An excerpt from Prospect magazine online claiming “Postmodernism is dead”
If there’s one word that confuses, upsets, angers, beleaguers, exhausts and contaminates us all, then it is postmodernism. And yet, properly understood, postmodernism is playful, intelligent, funny and fascinating. From Grace Jones to Lady Gaga, from Andy Warhol to Gilbert and George, from Paul Auster to David Foster Wallace, its influence has been everywhere and continues. It has been the dominant idea of our age. So what was it?full article here
Well, the best way to begin to understand postmodernism is with reference to what went before: modernism. Unlike, say, the Enlightenment or Romanticism, postmodernism (even as a word) summons up the movement it intends to overturn.
Thus, if modernists like Picasso and Cézanne focused on design, hierarchy, mastery, the one-off, then postmodernists, such as Andy Warhol and Willem de Kooning, were concerned with collage, chance, anarchy, repetition. If modernists such as Virginia Woolf relished depth and metaphysics, then postmodernists such as Martin Amis favoured surface and irony. As for composers, modernists like Béla Bartók were hieratic and formalist, and postmodernists, like John Adams, were playful and interested in deconstructing.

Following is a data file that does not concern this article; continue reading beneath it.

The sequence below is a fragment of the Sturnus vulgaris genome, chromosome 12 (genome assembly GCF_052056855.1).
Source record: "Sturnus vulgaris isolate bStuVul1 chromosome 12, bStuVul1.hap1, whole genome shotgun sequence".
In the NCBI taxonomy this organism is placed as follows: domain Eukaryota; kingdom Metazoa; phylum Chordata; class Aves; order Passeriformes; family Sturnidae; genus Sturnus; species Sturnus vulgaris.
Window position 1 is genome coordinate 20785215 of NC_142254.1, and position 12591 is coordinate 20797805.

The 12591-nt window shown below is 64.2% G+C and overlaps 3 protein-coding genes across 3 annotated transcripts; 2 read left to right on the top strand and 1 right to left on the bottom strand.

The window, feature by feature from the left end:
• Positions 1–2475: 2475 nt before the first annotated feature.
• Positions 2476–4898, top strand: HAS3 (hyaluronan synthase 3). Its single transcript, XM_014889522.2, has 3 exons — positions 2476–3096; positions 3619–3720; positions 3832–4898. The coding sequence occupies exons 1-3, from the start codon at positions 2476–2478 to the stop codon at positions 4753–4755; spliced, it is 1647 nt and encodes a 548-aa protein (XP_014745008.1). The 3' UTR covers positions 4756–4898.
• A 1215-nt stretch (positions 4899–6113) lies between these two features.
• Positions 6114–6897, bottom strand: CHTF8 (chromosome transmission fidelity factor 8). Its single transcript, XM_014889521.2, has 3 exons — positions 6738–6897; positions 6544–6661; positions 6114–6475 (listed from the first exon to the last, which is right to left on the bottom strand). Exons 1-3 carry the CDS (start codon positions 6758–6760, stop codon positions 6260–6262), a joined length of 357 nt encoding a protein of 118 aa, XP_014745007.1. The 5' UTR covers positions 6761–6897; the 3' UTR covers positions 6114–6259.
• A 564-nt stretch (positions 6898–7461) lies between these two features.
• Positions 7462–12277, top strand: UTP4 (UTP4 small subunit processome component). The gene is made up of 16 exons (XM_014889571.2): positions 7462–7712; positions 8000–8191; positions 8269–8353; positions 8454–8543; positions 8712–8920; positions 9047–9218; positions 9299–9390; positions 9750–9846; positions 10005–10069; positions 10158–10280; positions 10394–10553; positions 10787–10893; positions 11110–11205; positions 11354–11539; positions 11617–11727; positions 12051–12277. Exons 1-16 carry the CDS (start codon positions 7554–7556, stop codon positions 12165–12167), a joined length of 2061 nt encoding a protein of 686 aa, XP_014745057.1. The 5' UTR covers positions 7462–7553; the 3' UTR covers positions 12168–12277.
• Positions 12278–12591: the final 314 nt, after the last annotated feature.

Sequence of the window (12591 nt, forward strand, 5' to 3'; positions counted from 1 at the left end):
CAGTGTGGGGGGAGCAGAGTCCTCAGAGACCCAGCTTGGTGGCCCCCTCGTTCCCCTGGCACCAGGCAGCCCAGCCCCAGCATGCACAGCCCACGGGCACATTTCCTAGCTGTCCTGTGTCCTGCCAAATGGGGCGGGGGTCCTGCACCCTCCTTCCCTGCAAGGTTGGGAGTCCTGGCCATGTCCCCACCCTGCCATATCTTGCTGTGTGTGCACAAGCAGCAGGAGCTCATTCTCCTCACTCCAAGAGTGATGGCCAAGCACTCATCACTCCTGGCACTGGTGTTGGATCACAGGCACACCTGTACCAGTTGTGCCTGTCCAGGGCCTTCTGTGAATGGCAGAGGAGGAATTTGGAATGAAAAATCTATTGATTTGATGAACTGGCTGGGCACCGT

In other words, modernism preferred connoisseurship, tended to be European and dealt in universals. Postmodernism preferred commodity and America, and embraced as many circumstances as the world contained.
“Most people ignorantly suppose that artists are the decorators of our human existence, the esthetes to whom the cultivated may turn when the real business of the day is done. But actually what an artist is, is a person skilled in expressing human feeling…Far from being merely decorative, the artists awareness is one of the few guardians of the inherent sanity and equilibrium of the human spirit that we have.”
— Robert Motherwell